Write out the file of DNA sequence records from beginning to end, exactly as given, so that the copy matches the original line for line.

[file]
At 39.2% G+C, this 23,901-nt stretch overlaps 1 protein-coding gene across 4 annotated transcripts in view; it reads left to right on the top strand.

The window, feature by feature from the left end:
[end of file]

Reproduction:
At 39.2% G+C, this 23,901-nt stretch overlaps 1 protein-coding gene across 4 annotated transcripts in view; it reads left to right on the top strand.

The window, feature by feature from the left end: